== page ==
Improving ties in the Arab world
Netanyahu’s surprise visit to Oman is hinting at a possibility of improved diplomatic relations in the Arab world
The surprise visit of Israel Prime Minister Benjamin Netanyahu to Oman, last Thursday, reflected a sign of improving relations between the Jewish state and the Arab Gulf countries.
Although, no concrete details were made public after his meeting with the ruler of Oman, Sultan Qaboos bin Said, a joint statement issued by the two leaders stated that they "discussed ways to advance the Middle East peace process and a number of issues of mutual interest to achieve peace and stability in the Middle East."
The meeting was the first of its kind between the leaders of the two countries since 1996. Yitzhak Rabin was the first Israeli prime minister to visit Oman in 1994. His successor, Shimon Peres, met Sultan Qaboos, 77, in 1996, when the two sides agreed to open trade representative offices in each other's countries. In October 2000, Oman closed the offices after the outbreak of the second Palestinian uprising. Also, last February, Oman's foreign minister made a rare visit to Jerusalem's Al Aqsa mosque and to the West Bank.
Netanyahu was accompanied by his wife, Sara, head of the Israeli spy agency, Mossad, Yossi Cohen, National Security adviser, Meir Ben-Shabbat, and some other top officials of his government. The visit was made public only after he returned home on Friday afternoon.
Arab governments often prefer to keep their contact with Israel as discreet as possible; but, unusually, the trip was prominently highlighted in Oman's state media. However, countries in the region gave a cold response to the visit while the media also did not give much importance to it.
The Israeli government hailed the visit as "a significant step" in Netanyahu's policy of "deepening relations with the states of the region while leveraging Israel's advantages in security, technology and economic matters".
Israel has no formal diplomatic relations with Oman or its Arab Gulf neighbours. But reports have been emerging from time to time that Israel shares some intelligence information with Arab Gulf countries, including Saudi Arabia and the United Arab Emirates. Israel is officially recognised by two Arab states – Egypt and Jordan.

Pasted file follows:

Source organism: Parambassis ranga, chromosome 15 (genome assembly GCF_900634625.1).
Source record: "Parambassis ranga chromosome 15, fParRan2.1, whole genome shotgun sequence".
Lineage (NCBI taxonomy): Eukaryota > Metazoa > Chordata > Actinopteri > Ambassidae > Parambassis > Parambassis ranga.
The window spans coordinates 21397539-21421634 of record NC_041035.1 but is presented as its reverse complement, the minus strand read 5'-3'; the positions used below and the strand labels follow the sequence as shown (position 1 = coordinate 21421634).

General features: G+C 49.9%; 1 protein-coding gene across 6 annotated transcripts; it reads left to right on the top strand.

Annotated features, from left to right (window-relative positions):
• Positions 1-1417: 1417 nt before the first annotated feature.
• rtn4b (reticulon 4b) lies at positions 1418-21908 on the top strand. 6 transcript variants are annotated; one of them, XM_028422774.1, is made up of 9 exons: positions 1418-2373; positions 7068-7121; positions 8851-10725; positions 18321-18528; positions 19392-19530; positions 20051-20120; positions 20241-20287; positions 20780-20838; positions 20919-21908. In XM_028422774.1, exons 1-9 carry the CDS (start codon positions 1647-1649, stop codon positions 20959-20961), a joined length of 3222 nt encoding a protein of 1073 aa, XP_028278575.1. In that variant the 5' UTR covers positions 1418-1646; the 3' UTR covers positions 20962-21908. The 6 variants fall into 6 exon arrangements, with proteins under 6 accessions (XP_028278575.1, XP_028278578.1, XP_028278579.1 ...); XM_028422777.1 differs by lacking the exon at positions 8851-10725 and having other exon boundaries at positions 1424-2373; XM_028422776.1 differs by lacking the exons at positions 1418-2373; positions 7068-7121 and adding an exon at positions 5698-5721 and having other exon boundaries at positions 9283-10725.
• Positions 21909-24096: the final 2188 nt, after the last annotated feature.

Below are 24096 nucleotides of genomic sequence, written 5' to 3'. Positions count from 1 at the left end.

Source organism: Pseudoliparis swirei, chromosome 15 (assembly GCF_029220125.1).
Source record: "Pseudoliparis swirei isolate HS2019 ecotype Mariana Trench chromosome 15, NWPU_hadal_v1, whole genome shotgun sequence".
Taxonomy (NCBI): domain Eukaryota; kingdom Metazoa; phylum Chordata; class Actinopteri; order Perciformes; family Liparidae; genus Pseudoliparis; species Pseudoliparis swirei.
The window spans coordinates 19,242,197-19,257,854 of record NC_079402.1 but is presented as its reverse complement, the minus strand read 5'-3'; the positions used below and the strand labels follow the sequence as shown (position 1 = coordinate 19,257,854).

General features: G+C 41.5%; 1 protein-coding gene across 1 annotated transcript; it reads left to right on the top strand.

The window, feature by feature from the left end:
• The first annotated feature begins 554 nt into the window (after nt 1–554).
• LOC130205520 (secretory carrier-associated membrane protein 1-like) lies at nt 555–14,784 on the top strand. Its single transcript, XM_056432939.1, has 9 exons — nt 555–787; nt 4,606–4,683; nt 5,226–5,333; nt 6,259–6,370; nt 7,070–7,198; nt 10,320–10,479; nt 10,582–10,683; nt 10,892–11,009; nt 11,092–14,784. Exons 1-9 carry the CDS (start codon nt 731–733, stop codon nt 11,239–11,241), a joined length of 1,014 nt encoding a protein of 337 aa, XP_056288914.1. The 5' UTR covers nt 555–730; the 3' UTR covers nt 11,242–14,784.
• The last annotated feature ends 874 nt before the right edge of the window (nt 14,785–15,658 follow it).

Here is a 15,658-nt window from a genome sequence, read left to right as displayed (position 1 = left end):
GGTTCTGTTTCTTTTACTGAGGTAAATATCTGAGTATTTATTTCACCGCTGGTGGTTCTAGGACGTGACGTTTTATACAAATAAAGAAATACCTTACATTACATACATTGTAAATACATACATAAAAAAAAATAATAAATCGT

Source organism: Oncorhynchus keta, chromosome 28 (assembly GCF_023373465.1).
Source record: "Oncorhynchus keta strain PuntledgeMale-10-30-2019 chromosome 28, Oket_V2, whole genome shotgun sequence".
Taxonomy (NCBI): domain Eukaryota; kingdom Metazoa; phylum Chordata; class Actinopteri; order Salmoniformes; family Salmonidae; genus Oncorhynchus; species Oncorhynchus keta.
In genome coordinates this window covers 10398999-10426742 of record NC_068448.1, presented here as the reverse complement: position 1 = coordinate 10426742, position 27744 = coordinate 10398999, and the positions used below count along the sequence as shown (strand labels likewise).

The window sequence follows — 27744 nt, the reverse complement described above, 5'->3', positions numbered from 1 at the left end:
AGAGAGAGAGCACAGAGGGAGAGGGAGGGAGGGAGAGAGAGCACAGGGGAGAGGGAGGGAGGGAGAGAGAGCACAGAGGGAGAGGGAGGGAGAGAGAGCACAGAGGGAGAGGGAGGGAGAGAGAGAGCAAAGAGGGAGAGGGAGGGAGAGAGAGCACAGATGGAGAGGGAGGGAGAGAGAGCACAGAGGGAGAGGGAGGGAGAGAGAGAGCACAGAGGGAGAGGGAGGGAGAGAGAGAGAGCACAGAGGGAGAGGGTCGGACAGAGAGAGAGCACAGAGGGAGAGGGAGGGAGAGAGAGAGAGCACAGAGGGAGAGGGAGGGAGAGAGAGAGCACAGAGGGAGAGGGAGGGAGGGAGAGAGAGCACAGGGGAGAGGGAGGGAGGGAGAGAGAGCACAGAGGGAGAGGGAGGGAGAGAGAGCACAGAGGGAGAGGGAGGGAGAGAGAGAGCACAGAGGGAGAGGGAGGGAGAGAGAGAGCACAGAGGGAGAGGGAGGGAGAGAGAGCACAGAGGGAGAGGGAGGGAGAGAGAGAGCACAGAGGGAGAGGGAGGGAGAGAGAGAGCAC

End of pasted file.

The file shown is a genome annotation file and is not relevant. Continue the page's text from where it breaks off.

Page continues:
Netanyahu, 69, frequently boasts of warming behind-the-scenes contacts with Gulf Arab states. He has been trying to improve ties with the Gulf countries on the basis of a shared interest to counter Iran.
Hours before leaving for Oman, he had hinted of a renewed regional diplomatic push, telling reporters at a business conference that a number of neighbouring countries were "extending their hands" to normalise relations with Israel.
Most Gulf countries have been vocal against Iran, accusing it of sponsoring terrorism in the region, a charge vehemently denied by Teheran. Israel and Saudi Arabia are both close US allies, with a joint interest in confronting Iran in the region.
The unannounced visit of Netanyahu signified the growing ties between Israel and its Arab neighbours that, observers hope, will become more public in the near future.
The Israeli leader travelled to Oman just a few days after Sultan Qaboos hosted Palestinian President Mahmoud Abbas, triggering speculation that the Sultanate might be trying to help revive negotiations or push forward a troubled US peace plan.
It is unclear if Abbas, who has refused to deal directly with Netanyahu and broken off communication with the Trump administration over its recognition of Jerusalem as Israel's capital last December, was aware of the Israeli leader's visit. Israel and the Palestinians have not held substantive peace talks for the past decade. The US has also cut funding to the UN agency for Palestinian refugees and closed the Palestinian Liberation Organisation office in Washington. All these measures have further alienated the Palestinians.
Oman, which is on the southeastern tip of the Arabian Peninsula, with Saudi Arabia to its north and Iran to its east, has long been working as a quiet broker in the region. It had also played a significant back-channel role between the US and Iran ahead of their negotiations that led to the 2015 nuclear deal during the Barrack Obama regime. The first secret talks between the US and Iran, before the deal was finalised, were held in Oman in 2013.
Both Israel and Saudi Arabia opposed the nuclear deal and clashed with the Obama administration. The deal was annulled by Obama's successor Donald Trump.
Signs of secret contacts between the two countries have been emerging in recent years, including an unprecedented interview a top Israeli officer gave to a Saudi newspaper, where he offered to share intelligence with Riyadh. There are also reports that Netanyahu's aircraft on the way to Oman overflew Saudi Arabia.
Although Oman has limited influence over Israel and Palestinians, it can play a bigger role mediating between the two arch-rivals — Iran and Israel — due to its unique regional position.
Israel has repeatedly voiced concerns about Iran's military activities and support for Shiite militias in neighbouring Syria, warning that it will not allow Iran to maintain a permanent military presence in Syria. In recent months, Israel has carried out a number of strikes on Iranian positions in Syria.
Observers described the visit as "very important politically" to Netanyahu – but it is too early to say whether it would lead to full diplomatic relations of Oman with other Arab countries following the suit.
They said that Netanyahu's visit to Oman may prompt US president Donald Trump to encourage Saudi Arabia's all-powerful crown prince Mohammad bin Salman to engage with Israel.
(The author is a former Editor of PTI. He has also served as West Asia Correspondent for PTI, based in Bahrain from 1988 to 1995. The views expressed are strictly personal)